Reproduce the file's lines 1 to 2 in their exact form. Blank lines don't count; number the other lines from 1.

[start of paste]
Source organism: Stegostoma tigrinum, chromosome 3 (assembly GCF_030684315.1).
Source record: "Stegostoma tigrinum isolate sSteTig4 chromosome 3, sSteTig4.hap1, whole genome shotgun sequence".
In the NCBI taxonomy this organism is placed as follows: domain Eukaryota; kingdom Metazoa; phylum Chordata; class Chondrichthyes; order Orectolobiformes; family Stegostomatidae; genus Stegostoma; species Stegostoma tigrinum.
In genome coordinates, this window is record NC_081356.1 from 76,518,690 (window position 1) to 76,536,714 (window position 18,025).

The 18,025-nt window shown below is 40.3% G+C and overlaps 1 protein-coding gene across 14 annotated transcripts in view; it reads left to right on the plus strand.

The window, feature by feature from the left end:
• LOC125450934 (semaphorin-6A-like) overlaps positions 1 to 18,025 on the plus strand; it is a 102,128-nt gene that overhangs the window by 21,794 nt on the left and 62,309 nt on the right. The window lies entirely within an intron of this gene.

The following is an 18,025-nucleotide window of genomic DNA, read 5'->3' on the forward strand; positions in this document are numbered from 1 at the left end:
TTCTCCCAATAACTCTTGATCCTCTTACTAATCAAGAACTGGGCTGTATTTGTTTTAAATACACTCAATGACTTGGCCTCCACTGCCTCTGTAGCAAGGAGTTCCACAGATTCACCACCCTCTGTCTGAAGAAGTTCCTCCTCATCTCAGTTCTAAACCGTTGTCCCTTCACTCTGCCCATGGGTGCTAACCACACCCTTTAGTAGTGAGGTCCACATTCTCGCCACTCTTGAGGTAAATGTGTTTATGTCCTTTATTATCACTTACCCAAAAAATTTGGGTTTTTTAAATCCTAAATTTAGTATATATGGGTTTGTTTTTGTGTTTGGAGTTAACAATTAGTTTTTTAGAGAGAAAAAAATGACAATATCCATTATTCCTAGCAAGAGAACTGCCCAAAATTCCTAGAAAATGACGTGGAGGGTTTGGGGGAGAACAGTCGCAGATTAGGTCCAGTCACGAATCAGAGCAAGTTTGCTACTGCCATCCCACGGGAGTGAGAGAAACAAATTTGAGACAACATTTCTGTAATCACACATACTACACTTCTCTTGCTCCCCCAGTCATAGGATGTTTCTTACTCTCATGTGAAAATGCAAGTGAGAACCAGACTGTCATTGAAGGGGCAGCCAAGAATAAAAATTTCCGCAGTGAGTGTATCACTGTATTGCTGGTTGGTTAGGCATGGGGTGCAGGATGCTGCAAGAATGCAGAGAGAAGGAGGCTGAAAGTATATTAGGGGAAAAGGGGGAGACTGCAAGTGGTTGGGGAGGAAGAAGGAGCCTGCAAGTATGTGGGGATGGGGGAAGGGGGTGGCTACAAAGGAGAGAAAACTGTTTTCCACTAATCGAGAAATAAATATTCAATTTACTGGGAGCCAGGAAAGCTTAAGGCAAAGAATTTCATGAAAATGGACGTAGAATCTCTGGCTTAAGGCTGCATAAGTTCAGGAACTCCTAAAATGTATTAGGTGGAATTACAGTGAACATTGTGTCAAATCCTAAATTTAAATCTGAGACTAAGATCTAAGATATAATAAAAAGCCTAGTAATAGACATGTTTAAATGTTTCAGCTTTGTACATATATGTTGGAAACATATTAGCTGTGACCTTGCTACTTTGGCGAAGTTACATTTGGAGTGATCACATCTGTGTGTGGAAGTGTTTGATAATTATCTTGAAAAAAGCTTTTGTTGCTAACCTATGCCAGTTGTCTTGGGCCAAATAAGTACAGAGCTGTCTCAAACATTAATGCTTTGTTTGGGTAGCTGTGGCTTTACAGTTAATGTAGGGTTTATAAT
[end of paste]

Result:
Source organism: Stegostoma tigrinum, chromosome 3 (assembly GCF_030684315.1).
Source record: "Stegostoma tigrinum isolate sSteTig4 chromosome 3, sSteTig4.hap1, whole genome shotgun sequence".